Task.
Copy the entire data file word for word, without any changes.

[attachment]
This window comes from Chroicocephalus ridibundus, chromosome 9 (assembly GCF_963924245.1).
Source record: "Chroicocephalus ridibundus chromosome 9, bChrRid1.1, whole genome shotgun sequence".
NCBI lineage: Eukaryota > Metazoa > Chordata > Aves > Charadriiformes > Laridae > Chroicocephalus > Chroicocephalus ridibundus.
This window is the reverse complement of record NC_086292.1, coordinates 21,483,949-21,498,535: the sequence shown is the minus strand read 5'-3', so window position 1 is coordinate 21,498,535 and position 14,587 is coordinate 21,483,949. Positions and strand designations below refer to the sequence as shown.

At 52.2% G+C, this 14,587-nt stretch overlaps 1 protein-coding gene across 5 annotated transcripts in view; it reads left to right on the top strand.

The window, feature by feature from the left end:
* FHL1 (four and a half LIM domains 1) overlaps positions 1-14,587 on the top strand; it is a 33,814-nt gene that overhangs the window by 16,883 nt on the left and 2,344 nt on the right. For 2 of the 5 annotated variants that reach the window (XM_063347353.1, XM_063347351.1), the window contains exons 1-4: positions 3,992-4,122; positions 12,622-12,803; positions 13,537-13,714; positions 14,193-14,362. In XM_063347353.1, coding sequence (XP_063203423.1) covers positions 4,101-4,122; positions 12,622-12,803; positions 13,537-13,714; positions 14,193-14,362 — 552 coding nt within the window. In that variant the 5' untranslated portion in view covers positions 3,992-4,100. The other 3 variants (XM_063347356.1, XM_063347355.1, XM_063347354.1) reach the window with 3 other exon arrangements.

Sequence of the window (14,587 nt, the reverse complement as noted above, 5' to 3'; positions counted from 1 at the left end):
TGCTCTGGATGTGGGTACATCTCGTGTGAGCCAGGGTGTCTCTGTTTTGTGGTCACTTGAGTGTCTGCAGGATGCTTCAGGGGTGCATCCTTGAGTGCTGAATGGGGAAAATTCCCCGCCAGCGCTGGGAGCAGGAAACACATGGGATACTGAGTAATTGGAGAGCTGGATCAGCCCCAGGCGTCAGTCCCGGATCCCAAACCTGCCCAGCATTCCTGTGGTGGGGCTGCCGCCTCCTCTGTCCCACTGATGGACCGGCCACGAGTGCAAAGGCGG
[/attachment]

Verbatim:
This window comes from Chroicocephalus ridibundus, chromosome 9 (assembly GCF_963924245.1).
Source record: "Chroicocephalus ridibundus chromosome 9, bChrRid1.1, whole genome shotgun sequence".
NCBI lineage: Eukaryota > Metazoa > Chordata > Aves > Charadriiformes > Laridae > Chroicocephalus > Chroicocephalus ridibundus.
This window is the reverse complement of record NC_086292.1, coordinates 21,483,949-21,498,535: the sequence shown is the minus strand read 5'-3', so window position 1 is coordinate 21,498,535 and position 14,587 is coordinate 21,483,949. Positions and strand designations below refer to the sequence as shown.

At 52.2% G+C, this 14,587-nt stretch overlaps 1 protein-coding gene across 5 annotated transcripts in view; it reads left to right on the top strand.

The window, feature by feature from the left end:
* FHL1 (four and a half LIM domains 1) overlaps positions 1-14,587 on the top strand; it is a 33,814-nt gene that overhangs the window by 16,883 nt on the left and 2,344 nt on the right. For 2 of the 5 annotated variants that reach the window (XM_063347353.1, XM_063347351.1), the window contains exons 1-4: positions 3,992-4,122; positions 12,622-12,803; positions 13,537-13,714; positions 14,193-14,362. In XM_063347353.1, coding sequence (XP_063203423.1) covers positions 4,101-4,122; positions 12,622-12,803; positions 13,537-13,714; positions 14,193-14,362 — 552 coding nt within the window. In that variant the 5' untranslated portion in view covers positions 3,992-4,100. The other 3 variants (XM_063347356.1, XM_063347355.1, XM_063347354.1) reach the window with 3 other exon arrangements.

Sequence of the window (14,587 nt, the reverse complement as noted above, 5' to 3'; positions counted from 1 at the left end):
TGCTCTGGATGTGGGTACATCTCGTGTGAGCCAGGGTGTCTCTGTTTTGTGGTCACTTGAGTGTCTGCAGGATGCTTCAGGGGTGCATCCTTGAGTGCTGAATGGGGAAAATTCCCCGCCAGCGCTGGGAGCAGGAAACACATGGGATACTGAGTAATTGGAGAGCTGGATCAGCCCCAGGCGTCAGTCCCGGATCCCAAACCTGCCCAGCATTCCTGTGGTGGGGCTGCCGCCTCCTCTGTCCCACTGATGGACCGGCCACGAGTGCAAAGGCGG